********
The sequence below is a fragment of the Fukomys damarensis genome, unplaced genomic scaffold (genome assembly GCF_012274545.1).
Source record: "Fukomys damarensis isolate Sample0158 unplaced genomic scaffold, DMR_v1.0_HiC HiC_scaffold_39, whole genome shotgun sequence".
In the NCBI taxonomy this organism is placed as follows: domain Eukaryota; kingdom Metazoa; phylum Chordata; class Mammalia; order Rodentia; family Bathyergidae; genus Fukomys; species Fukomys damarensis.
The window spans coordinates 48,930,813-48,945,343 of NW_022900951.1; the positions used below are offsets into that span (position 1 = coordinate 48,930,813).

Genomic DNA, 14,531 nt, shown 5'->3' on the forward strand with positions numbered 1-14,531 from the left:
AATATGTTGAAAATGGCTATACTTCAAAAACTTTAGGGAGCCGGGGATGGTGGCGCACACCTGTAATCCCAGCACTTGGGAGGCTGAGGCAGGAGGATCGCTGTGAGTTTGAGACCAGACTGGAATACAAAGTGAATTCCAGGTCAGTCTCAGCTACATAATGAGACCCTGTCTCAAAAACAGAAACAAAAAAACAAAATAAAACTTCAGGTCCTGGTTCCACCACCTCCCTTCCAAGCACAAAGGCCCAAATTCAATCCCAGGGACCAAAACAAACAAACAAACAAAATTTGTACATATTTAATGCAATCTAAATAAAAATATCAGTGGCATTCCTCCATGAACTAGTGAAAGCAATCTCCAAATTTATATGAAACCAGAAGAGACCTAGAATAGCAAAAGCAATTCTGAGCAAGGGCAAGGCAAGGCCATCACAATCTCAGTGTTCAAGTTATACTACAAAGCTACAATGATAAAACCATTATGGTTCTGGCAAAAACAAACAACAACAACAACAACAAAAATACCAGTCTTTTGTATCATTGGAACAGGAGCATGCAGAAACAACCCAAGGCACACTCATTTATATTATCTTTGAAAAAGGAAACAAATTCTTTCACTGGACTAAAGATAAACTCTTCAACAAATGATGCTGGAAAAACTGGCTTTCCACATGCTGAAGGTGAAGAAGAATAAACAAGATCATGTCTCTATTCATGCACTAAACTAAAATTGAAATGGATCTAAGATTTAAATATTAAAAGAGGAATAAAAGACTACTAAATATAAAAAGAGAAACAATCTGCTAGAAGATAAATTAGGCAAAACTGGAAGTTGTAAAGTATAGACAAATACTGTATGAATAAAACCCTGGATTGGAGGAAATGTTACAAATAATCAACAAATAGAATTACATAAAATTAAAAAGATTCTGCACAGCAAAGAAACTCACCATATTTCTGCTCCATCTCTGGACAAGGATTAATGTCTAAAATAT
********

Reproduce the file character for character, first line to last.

The sequence below is a fragment of the Fukomys damarensis genome, unplaced genomic scaffold (genome assembly GCF_012274545.1).
Source record: "Fukomys damarensis isolate Sample0158 unplaced genomic scaffold, DMR_v1.0_HiC HiC_scaffold_39, whole genome shotgun sequence".
In the NCBI taxonomy this organism is placed as follows: domain Eukaryota; kingdom Metazoa; phylum Chordata; class Mammalia; order Rodentia; family Bathyergidae; genus Fukomys; species Fukomys damarensis.
The window spans coordinates 48,930,813-48,945,343 of NW_022900951.1; the positions used below are offsets into that span (position 1 = coordinate 48,930,813).

Genomic DNA, 14,531 nt, shown 5'->3' on the forward strand with positions numbered 1-14,531 from the left:
AATATGTTGAAAATGGCTATACTTCAAAAACTTTAGGGAGCCGGGGATGGTGGCGCACACCTGTAATCCCAGCACTTGGGAGGCTGAGGCAGGAGGATCGCTGTGAGTTTGAGACCAGACTGGAATACAAAGTGAATTCCAGGTCAGTCTCAGCTACATAATGAGACCCTGTCTCAAAAACAGAAACAAAAAAACAAAATAAAACTTCAGGTCCTGGTTCCACCACCTCCCTTCCAAGCACAAAGGCCCAAATTCAATCCCAGGGACCAAAACAAACAAACAAACAAAATTTGTACATATTTAATGCAATCTAAATAAAAATATCAGTGGCATTCCTCCATGAACTAGTGAAAGCAATCTCCAAATTTATATGAAACCAGAAGAGACCTAGAATAGCAAAAGCAATTCTGAGCAAGGGCAAGGCAAGGCCATCACAATCTCAGTGTTCAAGTTATACTACAAAGCTACAATGATAAAACCATTATGGTTCTGGCAAAAACAAACAACAACAACAACAACAAAAATACCAGTCTTTTGTATCATTGGAACAGGAGCATGCAGAAACAACCCAAGGCACACTCATTTATATTATCTTTGAAAAAGGAAACAAATTCTTTCACTGGACTAAAGATAAACTCTTCAACAAATGATGCTGGAAAAACTGGCTTTCCACATGCTGAAGGTGAAGAAGAATAAACAAGATCATGTCTCTATTCATGCACTAAACTAAAATTGAAATGGATCTAAGATTTAAATATTAAAAGAGGAATAAAAGACTACTAAATATAAAAAGAGAAACAATCTGCTAGAAGATAAATTAGGCAAAACTGGAAGTTGTAAAGTATAGACAAATACTGTATGAATAAAACCCTGGATTGGAGGAAATGTTACAAATAATCAACAAATAGAATTACATAAAATTAAAAAGATTCTGCACAGCAAAGAAACTCACCATATTTCTGCTCCATCTCTGGACAAGGATTAATGTCTAAAATAT